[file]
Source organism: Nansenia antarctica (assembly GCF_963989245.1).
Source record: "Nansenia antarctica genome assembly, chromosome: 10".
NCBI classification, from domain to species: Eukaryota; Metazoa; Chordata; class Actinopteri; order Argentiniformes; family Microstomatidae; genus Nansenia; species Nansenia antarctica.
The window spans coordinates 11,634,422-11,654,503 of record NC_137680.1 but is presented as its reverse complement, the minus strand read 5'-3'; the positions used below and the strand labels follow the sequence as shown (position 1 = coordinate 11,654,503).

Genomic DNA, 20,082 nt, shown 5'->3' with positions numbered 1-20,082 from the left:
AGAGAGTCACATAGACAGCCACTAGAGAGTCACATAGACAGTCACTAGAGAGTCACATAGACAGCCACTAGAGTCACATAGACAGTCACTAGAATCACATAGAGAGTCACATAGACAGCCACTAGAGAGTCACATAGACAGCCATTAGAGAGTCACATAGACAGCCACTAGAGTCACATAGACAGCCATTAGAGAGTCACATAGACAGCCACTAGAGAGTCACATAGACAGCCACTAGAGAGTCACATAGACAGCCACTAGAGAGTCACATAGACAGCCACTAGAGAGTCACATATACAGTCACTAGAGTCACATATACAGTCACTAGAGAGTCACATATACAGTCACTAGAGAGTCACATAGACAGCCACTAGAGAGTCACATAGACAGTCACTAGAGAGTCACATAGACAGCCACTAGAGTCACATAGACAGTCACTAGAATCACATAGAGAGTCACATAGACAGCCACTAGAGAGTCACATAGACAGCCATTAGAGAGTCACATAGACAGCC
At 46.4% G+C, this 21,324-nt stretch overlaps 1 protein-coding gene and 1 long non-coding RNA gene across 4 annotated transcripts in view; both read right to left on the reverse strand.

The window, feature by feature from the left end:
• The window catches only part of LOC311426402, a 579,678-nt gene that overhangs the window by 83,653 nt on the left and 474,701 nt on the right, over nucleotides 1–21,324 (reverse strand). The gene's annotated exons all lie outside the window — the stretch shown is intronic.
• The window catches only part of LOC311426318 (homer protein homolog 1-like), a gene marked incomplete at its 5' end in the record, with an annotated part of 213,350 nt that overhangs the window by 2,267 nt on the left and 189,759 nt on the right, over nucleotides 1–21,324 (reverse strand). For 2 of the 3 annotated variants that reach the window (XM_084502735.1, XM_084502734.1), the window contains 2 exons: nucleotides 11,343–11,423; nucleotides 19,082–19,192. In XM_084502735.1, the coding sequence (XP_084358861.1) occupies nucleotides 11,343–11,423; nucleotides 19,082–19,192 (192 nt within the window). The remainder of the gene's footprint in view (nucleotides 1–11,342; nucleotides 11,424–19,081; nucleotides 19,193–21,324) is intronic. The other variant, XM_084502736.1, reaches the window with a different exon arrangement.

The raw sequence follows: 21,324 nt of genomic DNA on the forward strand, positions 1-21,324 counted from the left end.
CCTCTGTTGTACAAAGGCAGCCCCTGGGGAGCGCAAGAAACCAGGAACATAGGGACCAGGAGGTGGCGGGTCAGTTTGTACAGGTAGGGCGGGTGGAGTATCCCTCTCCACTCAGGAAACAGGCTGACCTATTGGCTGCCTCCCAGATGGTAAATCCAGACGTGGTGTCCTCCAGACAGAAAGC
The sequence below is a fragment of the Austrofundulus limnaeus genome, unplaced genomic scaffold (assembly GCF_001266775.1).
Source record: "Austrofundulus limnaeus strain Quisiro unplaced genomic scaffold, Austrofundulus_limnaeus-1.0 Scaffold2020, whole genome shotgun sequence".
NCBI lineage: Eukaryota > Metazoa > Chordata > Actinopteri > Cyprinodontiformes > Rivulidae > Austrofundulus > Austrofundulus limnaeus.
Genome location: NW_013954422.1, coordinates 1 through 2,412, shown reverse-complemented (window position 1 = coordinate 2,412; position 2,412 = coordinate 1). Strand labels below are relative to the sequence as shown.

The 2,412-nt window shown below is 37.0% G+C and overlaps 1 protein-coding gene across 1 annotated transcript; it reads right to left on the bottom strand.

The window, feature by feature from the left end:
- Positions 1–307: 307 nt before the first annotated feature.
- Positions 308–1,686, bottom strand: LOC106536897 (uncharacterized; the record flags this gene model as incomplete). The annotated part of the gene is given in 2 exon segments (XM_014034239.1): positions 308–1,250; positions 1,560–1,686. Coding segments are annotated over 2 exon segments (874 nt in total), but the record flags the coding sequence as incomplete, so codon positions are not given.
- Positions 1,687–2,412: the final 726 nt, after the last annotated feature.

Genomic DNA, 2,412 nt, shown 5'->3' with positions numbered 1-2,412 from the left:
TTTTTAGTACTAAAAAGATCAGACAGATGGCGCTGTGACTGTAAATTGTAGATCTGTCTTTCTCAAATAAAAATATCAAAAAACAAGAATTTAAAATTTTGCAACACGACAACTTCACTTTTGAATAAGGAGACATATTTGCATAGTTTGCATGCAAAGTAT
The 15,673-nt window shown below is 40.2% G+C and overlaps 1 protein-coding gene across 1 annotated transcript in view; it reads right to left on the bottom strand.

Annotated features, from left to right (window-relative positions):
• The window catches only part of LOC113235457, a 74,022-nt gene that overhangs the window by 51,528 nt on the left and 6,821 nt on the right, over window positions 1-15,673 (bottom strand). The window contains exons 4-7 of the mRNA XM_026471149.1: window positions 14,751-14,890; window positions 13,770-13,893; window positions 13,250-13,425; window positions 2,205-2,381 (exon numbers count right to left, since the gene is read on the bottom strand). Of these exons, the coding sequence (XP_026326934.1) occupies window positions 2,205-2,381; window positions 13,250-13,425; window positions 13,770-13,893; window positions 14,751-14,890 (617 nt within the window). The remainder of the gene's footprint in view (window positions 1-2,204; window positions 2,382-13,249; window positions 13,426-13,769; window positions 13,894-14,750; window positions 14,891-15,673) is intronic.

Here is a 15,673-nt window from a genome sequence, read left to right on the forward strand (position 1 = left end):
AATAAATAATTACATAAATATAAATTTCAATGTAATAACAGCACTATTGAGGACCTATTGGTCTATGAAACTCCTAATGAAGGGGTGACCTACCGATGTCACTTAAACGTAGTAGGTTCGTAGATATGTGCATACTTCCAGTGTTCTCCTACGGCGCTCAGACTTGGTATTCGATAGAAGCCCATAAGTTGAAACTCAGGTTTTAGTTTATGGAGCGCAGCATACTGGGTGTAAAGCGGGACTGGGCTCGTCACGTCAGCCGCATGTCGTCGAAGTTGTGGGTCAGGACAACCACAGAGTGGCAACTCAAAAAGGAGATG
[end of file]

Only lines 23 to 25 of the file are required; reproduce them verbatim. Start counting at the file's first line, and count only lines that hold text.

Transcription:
TTTTTAGTACTAAAAAGATCAGACAGATGGCGCTGTGACTGTAAATTGTAGATCTGTCTTTCTCAAATAAAAATATCAAAAAACAAGAATTTAAAATTTTGCAACACGACAACTTCACTTTTGAATAAGGAGACATATTTGCATAGTTTGCATGCAAAGTAT
The 15,673-nt window shown below is 40.2% G+C and overlaps 1 protein-coding gene across 1 annotated transcript in view; it reads right to left on the bottom strand.

Annotated features, from left to right (window-relative positions):